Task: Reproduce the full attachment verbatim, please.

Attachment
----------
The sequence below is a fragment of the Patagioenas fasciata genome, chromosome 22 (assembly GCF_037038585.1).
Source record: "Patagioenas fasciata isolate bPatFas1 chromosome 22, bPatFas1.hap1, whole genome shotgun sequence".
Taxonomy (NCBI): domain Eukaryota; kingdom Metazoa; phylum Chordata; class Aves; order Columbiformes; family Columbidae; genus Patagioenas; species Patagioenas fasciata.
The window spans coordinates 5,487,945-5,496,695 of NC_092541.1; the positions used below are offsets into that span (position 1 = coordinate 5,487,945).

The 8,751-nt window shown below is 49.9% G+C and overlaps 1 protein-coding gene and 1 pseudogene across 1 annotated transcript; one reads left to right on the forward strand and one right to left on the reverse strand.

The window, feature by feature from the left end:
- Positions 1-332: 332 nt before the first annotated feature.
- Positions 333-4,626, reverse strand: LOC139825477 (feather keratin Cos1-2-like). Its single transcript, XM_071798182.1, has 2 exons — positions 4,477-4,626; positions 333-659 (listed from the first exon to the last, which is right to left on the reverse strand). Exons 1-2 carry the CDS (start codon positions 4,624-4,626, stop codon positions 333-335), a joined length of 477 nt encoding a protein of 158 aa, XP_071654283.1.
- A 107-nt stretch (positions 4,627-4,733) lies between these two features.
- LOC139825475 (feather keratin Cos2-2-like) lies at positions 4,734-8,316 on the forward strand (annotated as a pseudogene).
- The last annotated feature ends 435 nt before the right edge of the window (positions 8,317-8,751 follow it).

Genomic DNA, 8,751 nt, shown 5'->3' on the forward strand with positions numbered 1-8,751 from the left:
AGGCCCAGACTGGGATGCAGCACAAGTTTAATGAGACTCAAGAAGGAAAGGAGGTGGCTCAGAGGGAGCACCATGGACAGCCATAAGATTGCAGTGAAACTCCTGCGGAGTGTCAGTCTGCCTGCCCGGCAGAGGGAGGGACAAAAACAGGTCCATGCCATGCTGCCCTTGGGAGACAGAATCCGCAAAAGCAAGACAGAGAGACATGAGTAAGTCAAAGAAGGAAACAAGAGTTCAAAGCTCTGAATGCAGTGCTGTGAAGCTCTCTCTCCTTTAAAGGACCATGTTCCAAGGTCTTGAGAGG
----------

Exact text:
The sequence below is a fragment of the Patagioenas fasciata genome, chromosome 22 (assembly GCF_037038585.1).
Source record: "Patagioenas fasciata isolate bPatFas1 chromosome 22, bPatFas1.hap1, whole genome shotgun sequence".
Taxonomy (NCBI): domain Eukaryota; kingdom Metazoa; phylum Chordata; class Aves; order Columbiformes; family Columbidae; genus Patagioenas; species Patagioenas fasciata.
The window spans coordinates 5,487,945-5,496,695 of NC_092541.1; the positions used below are offsets into that span (position 1 = coordinate 5,487,945).

The 8,751-nt window shown below is 49.9% G+C and overlaps 1 protein-coding gene and 1 pseudogene across 1 annotated transcript; one reads left to right on the forward strand and one right to left on the reverse strand.

The window, feature by feature from the left end:
- Positions 1-332: 332 nt before the first annotated feature.
- Positions 333-4,626, reverse strand: LOC139825477 (feather keratin Cos1-2-like). Its single transcript, XM_071798182.1, has 2 exons — positions 4,477-4,626; positions 333-659 (listed from the first exon to the last, which is right to left on the reverse strand). Exons 1-2 carry the CDS (start codon positions 4,624-4,626, stop codon positions 333-335), a joined length of 477 nt encoding a protein of 158 aa, XP_071654283.1.
- A 107-nt stretch (positions 4,627-4,733) lies between these two features.
- LOC139825475 (feather keratin Cos2-2-like) lies at positions 4,734-8,316 on the forward strand (annotated as a pseudogene).
- The last annotated feature ends 435 nt before the right edge of the window (positions 8,317-8,751 follow it).

Genomic DNA, 8,751 nt, shown 5'->3' on the forward strand with positions numbered 1-8,751 from the left:
AGGCCCAGACTGGGATGCAGCACAAGTTTAATGAGACTCAAGAAGGAAAGGAGGTGGCTCAGAGGGAGCACCATGGACAGCCATAAGATTGCAGTGAAACTCCTGCGGAGTGTCAGTCTGCCTGCCCGGCAGAGGGAGGGACAAAAACAGGTCCATGCCATGCTGCCCTTGGGAGACAGAATCCGCAAAAGCAAGACAGAGAGACATGAGTAAGTCAAAGAAGGAAACAAGAGTTCAAAGCTCTGAATGCAGTGCTGTGAAGCTCTCTCTCCTTTAAAGGACCATGTTCCAAGGTCTTGAGAGG